Many of the biggest impacts of technology have been driven by monopolies and their network effects. The question is what kind of monopoly we choose, and what impacts our choices create. When we choose open standards as our monopolies, we get vast open networks – HTML, TCP/IP, and other systems where anyone can compete. When we choose walled gardens as our monopolies, we get a very different results – Apple, Facebook, and Twitter control precisely how and when competition and entrepreneurship can happen. We’re faced with this choice right now, and the decisions we make will define the next twenty years of technology in health.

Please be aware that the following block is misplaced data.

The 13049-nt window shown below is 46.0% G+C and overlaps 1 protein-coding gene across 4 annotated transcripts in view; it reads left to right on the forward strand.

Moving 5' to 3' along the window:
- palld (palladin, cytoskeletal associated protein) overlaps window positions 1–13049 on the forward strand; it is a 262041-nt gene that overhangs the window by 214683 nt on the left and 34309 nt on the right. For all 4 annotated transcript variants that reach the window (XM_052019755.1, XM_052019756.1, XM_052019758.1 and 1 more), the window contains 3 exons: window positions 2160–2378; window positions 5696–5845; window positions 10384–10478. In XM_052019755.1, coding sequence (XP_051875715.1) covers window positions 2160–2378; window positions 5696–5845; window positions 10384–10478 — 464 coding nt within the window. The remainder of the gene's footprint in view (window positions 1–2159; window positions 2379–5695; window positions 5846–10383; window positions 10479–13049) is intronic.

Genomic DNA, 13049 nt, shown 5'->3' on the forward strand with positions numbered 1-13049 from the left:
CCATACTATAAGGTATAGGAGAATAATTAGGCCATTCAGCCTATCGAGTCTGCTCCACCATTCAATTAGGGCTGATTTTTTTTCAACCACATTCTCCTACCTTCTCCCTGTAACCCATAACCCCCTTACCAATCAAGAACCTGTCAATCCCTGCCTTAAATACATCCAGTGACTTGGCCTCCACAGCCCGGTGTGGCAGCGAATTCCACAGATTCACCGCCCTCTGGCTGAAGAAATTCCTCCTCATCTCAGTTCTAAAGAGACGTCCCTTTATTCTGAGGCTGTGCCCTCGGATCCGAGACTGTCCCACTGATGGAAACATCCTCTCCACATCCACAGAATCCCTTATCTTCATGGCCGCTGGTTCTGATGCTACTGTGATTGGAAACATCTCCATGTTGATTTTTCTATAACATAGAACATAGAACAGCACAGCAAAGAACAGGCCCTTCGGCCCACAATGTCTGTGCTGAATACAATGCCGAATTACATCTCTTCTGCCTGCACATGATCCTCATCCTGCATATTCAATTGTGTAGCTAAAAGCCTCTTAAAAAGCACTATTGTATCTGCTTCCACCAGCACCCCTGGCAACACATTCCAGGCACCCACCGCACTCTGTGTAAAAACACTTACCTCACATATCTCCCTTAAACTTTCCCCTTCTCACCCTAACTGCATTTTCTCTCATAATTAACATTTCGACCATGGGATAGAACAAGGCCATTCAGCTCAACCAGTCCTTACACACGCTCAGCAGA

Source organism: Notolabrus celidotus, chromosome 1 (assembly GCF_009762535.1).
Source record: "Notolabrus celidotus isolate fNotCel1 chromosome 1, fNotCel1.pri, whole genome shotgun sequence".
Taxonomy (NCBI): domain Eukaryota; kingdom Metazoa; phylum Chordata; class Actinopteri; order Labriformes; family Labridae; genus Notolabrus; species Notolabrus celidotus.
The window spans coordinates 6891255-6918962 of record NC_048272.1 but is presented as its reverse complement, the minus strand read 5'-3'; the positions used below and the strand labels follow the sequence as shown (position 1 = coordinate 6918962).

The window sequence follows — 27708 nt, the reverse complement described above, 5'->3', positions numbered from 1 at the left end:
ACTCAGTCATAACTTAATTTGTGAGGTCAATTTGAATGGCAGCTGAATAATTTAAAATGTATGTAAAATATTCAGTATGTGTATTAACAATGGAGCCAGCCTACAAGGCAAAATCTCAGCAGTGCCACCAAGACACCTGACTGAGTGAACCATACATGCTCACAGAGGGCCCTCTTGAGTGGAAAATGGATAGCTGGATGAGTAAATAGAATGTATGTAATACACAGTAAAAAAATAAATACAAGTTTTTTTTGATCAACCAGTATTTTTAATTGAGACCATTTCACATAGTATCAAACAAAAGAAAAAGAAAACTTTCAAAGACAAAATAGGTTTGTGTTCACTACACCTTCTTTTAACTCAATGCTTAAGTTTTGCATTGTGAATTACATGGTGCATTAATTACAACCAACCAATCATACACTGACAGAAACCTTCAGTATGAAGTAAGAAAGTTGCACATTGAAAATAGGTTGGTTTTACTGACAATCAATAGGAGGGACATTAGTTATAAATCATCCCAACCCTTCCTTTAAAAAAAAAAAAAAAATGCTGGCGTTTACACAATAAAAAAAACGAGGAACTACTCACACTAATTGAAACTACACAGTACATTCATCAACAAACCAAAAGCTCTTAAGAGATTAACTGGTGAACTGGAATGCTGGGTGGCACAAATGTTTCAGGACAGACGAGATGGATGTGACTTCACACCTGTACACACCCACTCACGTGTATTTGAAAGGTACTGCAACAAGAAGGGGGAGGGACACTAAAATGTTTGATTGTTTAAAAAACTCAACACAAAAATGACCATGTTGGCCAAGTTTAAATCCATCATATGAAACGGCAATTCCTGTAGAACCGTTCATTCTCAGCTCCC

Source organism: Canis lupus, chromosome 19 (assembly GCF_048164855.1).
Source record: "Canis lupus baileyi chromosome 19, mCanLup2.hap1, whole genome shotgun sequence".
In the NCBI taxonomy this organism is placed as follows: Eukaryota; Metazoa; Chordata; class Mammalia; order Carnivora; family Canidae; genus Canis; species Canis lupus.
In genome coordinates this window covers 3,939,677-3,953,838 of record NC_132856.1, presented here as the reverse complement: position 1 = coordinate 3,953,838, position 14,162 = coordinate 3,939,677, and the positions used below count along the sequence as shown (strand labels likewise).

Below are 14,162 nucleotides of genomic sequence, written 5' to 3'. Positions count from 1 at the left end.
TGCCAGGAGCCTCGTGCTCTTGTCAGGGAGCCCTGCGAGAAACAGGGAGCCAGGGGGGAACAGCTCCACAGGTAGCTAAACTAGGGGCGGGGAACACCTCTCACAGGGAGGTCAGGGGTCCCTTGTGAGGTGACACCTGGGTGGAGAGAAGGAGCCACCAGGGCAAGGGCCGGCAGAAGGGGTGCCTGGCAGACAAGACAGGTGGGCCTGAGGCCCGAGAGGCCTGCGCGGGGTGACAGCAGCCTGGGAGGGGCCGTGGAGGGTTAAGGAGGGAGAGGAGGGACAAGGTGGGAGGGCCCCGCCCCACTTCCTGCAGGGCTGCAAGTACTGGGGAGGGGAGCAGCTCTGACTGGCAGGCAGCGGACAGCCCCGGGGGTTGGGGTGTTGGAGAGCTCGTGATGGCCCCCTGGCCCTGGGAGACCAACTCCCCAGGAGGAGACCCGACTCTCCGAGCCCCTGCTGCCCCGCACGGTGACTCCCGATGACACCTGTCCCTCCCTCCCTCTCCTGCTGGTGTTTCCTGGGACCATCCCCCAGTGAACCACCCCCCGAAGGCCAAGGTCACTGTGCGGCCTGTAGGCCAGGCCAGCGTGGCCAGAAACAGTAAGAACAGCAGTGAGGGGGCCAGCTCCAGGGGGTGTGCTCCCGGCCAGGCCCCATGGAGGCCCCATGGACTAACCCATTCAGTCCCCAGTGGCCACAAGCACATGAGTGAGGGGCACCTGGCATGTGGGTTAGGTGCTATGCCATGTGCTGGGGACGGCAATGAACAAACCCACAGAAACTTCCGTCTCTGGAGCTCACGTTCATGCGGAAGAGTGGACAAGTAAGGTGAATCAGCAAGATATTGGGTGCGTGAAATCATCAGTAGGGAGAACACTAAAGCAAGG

John Wilbanks works on open content, open data, and open innovation systems. He is a Senior Fellow at the Kauffman Foundation and a Research Fellow at Lybba. He’s worked at Harvard Law School, MIT’s Computer Science and Artificial Intelligence Laboratory, the World Wide Web Consortium, the US House of Representatives, and Creative Commons, as well as starting a bioinformatics company. He sits on the Board of Directors for Sage Bionetworks, iCommons, and 1DegreeBio, and the Advisory Board for Boundless Learning. John holds a degree in philosophy from Tulane University and also studied modern letters at the University of Paris (La Sorbonne).
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